CASE STUDY: Afghanistan.

Afghanistan was once an obscure country that most Canadians could not identify on a map – but that was before 9/11.  Eight years later, Canadians find themselves embroiled in a war that few understand.

In 2011, Canada will withdraw its troops from Afghanistan, not because the goals set out for the mission have been achieved, but because Canadians have lost their appetite for seeing their soldiers killed by an enemy that seems elusive and gaining in strength.

To suggest that Canadians are confused by the Afghanistan mission would be an understatement.  Despite calls by John Manley and Rick Hillier for a full discussion of the mission with Canadians, there have been few official efforts in educating and engaging Canadians in the Afghanistan cause.

In this one-day dialogue, roundtable participants with direct experience and expertise on Afghanistan will engage this discussion and explore strategies for how to build a Canadian consensus on Afghanistan leading up to and following 2011. The focus of this session will be to develop working strategies for engaging Canadians in an authentic conversation about Canada’s role in Afghanistan.


In the morning session, participants will develop a timeline of Canadian involvement (military, developmental, diplomatic) in the country from the vantage point of the numerous actors who have played a role there -  including military, humanitarian and development workers, diplomats, journalists, businesses and  civilians.  They will identify Canadian interests, values and assets in the region and consider the long-term strategic importance of Afghanistan to Canada.

In the afternoon, participants will focus on developing concrete strategies to build a Canadian consensus on Afghanistan moving up to and following 2011.

This session will draw on dialogue techniques and activities that maximize the intellectual capital within the room.  It will build on existing scholarship and experience and channel the discussion towards a set of options for policy officials and other actors to consider.

Since this is an advanced session, we ask that participants who sign up for it have existing experience in Afghanistan, have professional expertise in strategic communications, or have read extensively on the issue.

We have provided a resource listing to support people in preparing for the session. If you are a relative newcomer to the issue but you would like to participate, please contact Shauna Sylvester at

This session will be governed by Chatham House rules, which reads “When a meeting, or part thereof, is held under the Chatham House Rule, participants are free to use the information received, but neither the identity nor the affiliation of the speaker(s), nor that of any other participant, may be revealed”.


Mark Sedra

Mark Sedra is a Senior Fellow at CIGI and the Leader of CIGI’s Global and Human Security Program. He also teaches in the Department of Political Science at the University of Waterloo. His current research focuses on the topic of post-conflict state building with an emphasis on security issues. He has conducted research on a number of countries and regions, including Northern Ireland, Sudan, the Middle East, and the Balkans; however, the bulk of his research in recent years has centered on Afghanistan. Mark was formerly a Research Associate at the Bonn International Center for Conversion (BICC), a German-based independent think tank specializing in peace and security issues, and a Visiting Research Fellow at the Defence Academy of the United Kingdom. He also served as the 2004-2005 Cadieux Léger Fellow in the Canadian Department of Foreign Affairs and International Trade. Mr. Sedra has served as a consultant to numerous organizations and governments on international security issues, including the United Nations, the Canadian Department of Foreign Affairs and International Trade, and the British Department for International Development. Mr. Sedra is author of a number of articles, reports and a book on Afghanistan with Geoff Hayes entitled Afghanistan: Transition Under Threat.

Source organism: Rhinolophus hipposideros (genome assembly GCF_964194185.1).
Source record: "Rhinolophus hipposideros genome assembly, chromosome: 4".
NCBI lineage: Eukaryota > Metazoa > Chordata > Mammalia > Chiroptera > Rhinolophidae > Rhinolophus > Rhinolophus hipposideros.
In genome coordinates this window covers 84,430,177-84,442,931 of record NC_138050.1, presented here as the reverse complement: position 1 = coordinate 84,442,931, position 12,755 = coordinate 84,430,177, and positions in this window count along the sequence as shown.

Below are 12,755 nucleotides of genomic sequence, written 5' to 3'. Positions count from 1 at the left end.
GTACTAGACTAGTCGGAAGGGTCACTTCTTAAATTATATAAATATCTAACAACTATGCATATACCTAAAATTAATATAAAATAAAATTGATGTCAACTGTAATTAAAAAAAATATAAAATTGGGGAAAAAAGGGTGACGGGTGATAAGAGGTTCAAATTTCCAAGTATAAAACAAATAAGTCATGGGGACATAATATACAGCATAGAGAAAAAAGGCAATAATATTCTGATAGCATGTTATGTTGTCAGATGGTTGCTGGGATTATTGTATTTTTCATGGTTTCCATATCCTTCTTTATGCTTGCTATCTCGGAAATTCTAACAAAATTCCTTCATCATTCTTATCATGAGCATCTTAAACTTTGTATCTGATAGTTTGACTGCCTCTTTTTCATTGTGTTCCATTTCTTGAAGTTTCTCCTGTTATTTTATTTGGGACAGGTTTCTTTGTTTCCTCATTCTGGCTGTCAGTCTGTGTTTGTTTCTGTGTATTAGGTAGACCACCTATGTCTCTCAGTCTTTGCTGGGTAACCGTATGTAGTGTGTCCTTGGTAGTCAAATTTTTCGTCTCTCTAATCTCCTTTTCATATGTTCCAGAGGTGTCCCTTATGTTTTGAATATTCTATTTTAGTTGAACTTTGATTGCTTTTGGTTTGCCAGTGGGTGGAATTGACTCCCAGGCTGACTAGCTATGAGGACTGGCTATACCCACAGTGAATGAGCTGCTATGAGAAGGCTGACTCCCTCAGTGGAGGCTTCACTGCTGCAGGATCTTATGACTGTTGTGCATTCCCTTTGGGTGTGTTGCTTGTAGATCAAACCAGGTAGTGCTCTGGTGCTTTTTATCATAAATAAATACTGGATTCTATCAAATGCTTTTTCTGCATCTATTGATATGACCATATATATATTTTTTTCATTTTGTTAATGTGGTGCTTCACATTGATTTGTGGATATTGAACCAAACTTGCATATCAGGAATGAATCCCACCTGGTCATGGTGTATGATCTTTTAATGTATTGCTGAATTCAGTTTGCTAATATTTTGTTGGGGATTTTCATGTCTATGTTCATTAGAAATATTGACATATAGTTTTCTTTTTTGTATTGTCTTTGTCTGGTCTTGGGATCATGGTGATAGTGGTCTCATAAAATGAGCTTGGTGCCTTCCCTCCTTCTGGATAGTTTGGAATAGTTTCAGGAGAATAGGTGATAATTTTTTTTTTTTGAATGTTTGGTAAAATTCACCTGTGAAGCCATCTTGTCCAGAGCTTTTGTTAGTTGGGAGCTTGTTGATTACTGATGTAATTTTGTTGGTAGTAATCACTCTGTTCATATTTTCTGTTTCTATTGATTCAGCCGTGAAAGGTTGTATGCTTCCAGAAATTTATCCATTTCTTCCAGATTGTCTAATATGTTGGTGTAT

Taylor Owen

Taylor Owen is a Doctoral Candidate and Trudeau Scholar at the University of Oxford, and a 2007/2008 Action Canada Fellow. He was a Graduate Fellow in the Genocide Studies Program at Yale University, has an MA from the University of British Columbia, and has worked as a researcher at the International Peace Research Institute, the Liu Institute for Global Issues and the International Development Research Center. His research focuses on the definition, measurement and policy operationalization of human security and he writes widely on the causes and consequences of conflict, peacebuilding, and EU, Canadian and US foreign policy.  Over the last two years, Taylor has led a series of roundtable sessions on Canada’s role in Afghanistan.

Doug McArthur